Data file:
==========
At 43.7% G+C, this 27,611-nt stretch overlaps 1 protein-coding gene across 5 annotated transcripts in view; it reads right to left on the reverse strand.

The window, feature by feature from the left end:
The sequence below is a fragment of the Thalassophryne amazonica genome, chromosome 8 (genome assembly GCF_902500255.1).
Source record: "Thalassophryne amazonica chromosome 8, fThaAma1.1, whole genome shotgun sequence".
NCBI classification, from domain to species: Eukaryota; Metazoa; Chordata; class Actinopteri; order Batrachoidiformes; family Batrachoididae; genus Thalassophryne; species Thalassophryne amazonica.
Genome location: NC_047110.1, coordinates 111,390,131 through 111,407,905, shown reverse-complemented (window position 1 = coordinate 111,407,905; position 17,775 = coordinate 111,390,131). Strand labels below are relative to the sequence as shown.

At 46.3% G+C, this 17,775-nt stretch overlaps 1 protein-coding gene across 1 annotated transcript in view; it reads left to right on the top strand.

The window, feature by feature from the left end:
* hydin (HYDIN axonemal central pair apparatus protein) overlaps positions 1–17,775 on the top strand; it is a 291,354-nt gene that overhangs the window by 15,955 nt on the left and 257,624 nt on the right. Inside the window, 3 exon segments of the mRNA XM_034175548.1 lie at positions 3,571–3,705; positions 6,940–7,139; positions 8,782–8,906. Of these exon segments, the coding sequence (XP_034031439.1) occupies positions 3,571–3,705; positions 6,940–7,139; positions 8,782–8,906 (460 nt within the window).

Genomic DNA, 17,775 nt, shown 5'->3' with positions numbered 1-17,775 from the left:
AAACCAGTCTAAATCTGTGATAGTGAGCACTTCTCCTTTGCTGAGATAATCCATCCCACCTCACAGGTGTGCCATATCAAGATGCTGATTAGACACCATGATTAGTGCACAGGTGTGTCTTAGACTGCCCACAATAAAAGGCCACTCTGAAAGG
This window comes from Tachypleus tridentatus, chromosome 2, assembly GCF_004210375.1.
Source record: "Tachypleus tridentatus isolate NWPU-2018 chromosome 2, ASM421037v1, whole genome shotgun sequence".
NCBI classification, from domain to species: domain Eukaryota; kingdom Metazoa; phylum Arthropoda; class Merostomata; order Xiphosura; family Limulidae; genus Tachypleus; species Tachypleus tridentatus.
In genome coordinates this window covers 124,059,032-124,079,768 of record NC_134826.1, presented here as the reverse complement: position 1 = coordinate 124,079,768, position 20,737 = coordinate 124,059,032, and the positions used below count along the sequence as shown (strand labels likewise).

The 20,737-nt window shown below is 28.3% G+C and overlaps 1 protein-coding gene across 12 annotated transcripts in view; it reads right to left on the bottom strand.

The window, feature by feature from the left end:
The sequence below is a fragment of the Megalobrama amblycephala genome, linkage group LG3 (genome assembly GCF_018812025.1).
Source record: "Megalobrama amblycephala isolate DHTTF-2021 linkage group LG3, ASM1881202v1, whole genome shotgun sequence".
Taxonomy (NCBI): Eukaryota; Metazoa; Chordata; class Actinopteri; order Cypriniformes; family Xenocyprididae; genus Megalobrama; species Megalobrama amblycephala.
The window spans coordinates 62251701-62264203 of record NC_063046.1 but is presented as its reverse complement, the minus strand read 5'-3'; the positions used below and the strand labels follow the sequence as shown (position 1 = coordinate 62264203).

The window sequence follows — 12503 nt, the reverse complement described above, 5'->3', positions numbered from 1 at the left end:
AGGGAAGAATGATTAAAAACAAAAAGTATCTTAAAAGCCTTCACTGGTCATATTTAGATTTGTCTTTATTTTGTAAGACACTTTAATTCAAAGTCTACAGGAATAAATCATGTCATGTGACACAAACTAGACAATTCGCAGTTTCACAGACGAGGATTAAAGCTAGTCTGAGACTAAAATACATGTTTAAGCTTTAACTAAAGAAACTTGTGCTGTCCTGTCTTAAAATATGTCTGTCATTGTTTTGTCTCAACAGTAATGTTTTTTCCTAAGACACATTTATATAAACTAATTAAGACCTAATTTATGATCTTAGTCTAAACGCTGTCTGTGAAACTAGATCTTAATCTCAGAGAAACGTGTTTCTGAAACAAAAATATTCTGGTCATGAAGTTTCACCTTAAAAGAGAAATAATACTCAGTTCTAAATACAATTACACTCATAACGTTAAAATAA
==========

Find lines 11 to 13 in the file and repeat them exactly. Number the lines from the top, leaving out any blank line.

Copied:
AAACCAGTCTAAATCTGTGATAGTGAGCACTTCTCCTTTGCTGAGATAATCCATCCCACCTCACAGGTGTGCCATATCAAGATGCTGATTAGACACCATGATTAGTGCACAGGTGTGTCTTAGACTGCCCACAATAAAAGGCCACTCTGAAAGG
This window comes from Tachypleus tridentatus, chromosome 2, assembly GCF_004210375.1.
Source record: "Tachypleus tridentatus isolate NWPU-2018 chromosome 2, ASM421037v1, whole genome shotgun sequence".